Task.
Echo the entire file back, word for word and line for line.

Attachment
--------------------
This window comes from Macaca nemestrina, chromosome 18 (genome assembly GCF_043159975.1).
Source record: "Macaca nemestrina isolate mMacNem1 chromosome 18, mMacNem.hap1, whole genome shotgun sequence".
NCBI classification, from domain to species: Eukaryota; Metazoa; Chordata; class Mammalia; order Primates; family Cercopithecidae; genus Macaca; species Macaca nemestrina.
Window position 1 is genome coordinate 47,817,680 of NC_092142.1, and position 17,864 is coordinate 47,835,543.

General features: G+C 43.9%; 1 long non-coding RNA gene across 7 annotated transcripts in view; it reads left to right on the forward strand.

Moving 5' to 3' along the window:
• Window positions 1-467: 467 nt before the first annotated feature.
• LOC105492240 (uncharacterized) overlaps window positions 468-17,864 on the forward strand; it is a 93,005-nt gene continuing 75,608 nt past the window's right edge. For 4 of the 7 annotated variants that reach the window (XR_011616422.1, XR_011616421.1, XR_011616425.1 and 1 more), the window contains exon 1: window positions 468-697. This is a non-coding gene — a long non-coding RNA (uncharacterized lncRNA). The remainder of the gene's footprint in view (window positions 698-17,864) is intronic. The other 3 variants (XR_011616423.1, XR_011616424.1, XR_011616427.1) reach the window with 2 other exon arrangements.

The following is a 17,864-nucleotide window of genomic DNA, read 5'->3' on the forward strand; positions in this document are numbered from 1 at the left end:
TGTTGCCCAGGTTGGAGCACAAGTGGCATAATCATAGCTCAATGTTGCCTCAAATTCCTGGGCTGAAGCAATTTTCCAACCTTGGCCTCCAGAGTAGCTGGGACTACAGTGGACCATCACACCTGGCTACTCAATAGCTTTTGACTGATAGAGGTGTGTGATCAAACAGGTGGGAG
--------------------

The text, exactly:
This window comes from Macaca nemestrina, chromosome 18 (genome assembly GCF_043159975.1).
Source record: "Macaca nemestrina isolate mMacNem1 chromosome 18, mMacNem.hap1, whole genome shotgun sequence".
NCBI classification, from domain to species: Eukaryota; Metazoa; Chordata; class Mammalia; order Primates; family Cercopithecidae; genus Macaca; species Macaca nemestrina.
Window position 1 is genome coordinate 47,817,680 of NC_092142.1, and position 17,864 is coordinate 47,835,543.

General features: G+C 43.9%; 1 long non-coding RNA gene across 7 annotated transcripts in view; it reads left to right on the forward strand.

Moving 5' to 3' along the window:
• Window positions 1-467: 467 nt before the first annotated feature.
• LOC105492240 (uncharacterized) overlaps window positions 468-17,864 on the forward strand; it is a 93,005-nt gene continuing 75,608 nt past the window's right edge. For 4 of the 7 annotated variants that reach the window (XR_011616422.1, XR_011616421.1, XR_011616425.1 and 1 more), the window contains exon 1: window positions 468-697. This is a non-coding gene — a long non-coding RNA (uncharacterized lncRNA). The remainder of the gene's footprint in view (window positions 698-17,864) is intronic. The other 3 variants (XR_011616423.1, XR_011616424.1, XR_011616427.1) reach the window with 2 other exon arrangements.

The following is a 17,864-nucleotide window of genomic DNA, read 5'->3' on the forward strand; positions in this document are numbered from 1 at the left end:
TGTTGCCCAGGTTGGAGCACAAGTGGCATAATCATAGCTCAATGTTGCCTCAAATTCCTGGGCTGAAGCAATTTTCCAACCTTGGCCTCCAGAGTAGCTGGGACTACAGTGGACCATCACACCTGGCTACTCAATAGCTTTTGACTGATAGAGGTGTGTGATCAAACAGGTGGGAG